I rounded out my school days in Valencia hosting a make your own pizza party for my American friends and climbing the Miguelito bell tower that overlooks all of Valencia.

As you can imagine, finals were far from my mind. Saying goodbye to my American friends was pretty sad but fortunately I had a nice transition period between Spain and the US because my parents came to visit me and as they say “to pack me up and take me home”. I did need the extra suitcase space due to my clothes and souvenir purchases. In my defense, they were made over the span of four months.
I got to show my parents and our family friends my city. I showed them the central historic district, the river, some of my favorite shopping, and I took them to the paella farm that opened my trip which was a beautifully symbolic meal. 

My last night in Valencia was a social dance night and music jam at the dance school. I got to take my family to see the school and show them the Spanish swing dancing scene. My friends there gave me one last jam circle and a big group hug and it was really touching. I hope to visit them in the future.
The five of us left Valencia and went to Palma de Mallorca which was beautiful, beachy, and relaxing. We were bums the whole time we were there, enjoying tapas on our cute AirBnB patio, napping, and looking for sea glass on the beach. I have never seen sea glass in such quantities. I liked imagining that the glass there was from Valencia which is highly possible since they’re right across the sea from each other.

My final Spanish destination was Madrid. On January 8, 2015 I flew into Madrid and now, in May I was leaving the same way. Those four months flew by so we had to live up our last few days. We had drinks on a rooftop bar and strolled the huge central park (Parque del Buen Retiro).

We essentially shopped, ate, and drank our way around Spain’s capital. We ate and drank really well. And that’s how I ended my wonderful study abroad time. That’s also a pretty good summary of my trip in general. I ate, I drank, and I saw beautiful things. I could not have asked for a better experience. Coming home felt weird but perfectly comfortable at the same time. It’s been nice to be home but now with a month left until I go back to Pitt, I’m itching for my next adventure.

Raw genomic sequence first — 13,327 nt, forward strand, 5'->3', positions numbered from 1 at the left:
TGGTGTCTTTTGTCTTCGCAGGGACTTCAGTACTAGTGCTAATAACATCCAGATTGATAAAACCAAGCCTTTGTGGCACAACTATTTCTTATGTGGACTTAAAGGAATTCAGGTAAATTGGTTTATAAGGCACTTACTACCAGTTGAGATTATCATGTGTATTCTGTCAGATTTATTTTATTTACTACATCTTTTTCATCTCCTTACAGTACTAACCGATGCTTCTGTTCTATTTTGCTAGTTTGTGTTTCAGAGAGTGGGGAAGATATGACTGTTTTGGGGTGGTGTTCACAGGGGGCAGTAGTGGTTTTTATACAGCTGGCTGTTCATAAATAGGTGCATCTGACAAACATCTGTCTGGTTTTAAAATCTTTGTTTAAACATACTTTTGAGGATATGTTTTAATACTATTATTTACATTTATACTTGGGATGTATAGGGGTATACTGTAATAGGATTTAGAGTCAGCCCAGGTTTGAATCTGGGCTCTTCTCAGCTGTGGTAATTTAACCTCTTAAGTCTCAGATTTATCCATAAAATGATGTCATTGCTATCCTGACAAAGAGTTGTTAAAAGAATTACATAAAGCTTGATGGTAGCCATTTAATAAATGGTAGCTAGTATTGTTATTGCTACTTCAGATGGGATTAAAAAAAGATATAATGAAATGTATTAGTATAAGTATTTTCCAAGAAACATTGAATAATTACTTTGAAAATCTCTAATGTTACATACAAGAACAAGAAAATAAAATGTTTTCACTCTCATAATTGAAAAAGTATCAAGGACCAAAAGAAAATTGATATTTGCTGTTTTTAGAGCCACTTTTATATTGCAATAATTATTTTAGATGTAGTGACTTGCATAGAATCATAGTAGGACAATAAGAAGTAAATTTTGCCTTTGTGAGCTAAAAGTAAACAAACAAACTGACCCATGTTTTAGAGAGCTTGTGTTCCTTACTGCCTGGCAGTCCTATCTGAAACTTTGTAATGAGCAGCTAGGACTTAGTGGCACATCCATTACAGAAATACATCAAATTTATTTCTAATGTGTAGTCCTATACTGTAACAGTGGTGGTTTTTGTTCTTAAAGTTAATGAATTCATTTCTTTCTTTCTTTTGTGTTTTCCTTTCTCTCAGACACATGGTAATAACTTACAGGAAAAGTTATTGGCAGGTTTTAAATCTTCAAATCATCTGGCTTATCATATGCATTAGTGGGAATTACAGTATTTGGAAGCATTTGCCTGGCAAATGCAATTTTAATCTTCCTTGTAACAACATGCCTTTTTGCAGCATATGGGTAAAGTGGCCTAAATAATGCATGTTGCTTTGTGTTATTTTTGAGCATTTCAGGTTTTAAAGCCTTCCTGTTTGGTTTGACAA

Sunday, May 17, 2015

Fallas 2015

Fallas is, as I have previously mentioned, a festival celebrated only in Valencia. It is in honor of Saint Joseph. Each neighborhood spends all year fundraising and creating a falla sculpture so there are hundreds in the city. They range in size (the biggest being stories tall) and they are made of paper mache, cardboard, wood, textiles etc. Each one shows satirical social commentary on something that they believe to be wrong, corrupt, or unnecessary with the world today. The fallas are built with gas running through them so that at the end of the week they light on fire and are burnt to the ground during La Cremà. This symbolizes "out with the old, in with the new" and in many senses is Valencia’s New Year. Everyone works really hard for an entire year and in one night they have a great purge.
So that’s the symbolism. Otherwise, they use this week as a huge celebration. All day and all night there are fireworks and firecrackers, light shows, concerts, parties, paella, food, parades, and dancing. The men, women, and children wear traditional fallero costumes and there is an annual “Miss Fallas” essentially who opens the celebration and is the face of Fallas. In one of the main plazas they erect the frame to a large Virgen falla and each neighborhood in their beautiful garb brings her flower offerings which they use to decorate the frame until it is fully filled in and surrounded by beautiful blooms. 
I had the great pleasure of experiencing it all firsthand but also getting to share it with a very special visitor from the US. It is so difficult to explain what Fallas is let alone it’s cultural impact so here are some pictures to try and do it justice.
Loading in a falla
A piece of a fallas beautifully painted with the Valencian flag
Children's falla

Me with my favorite falla

Dancing falleras
Parade over the flower bridge

Offering parade

Decorating the frame of the Virgen falla
The completed virgen falla
Plaza de la Virgen
The main fallera lighting the falla at La Cremà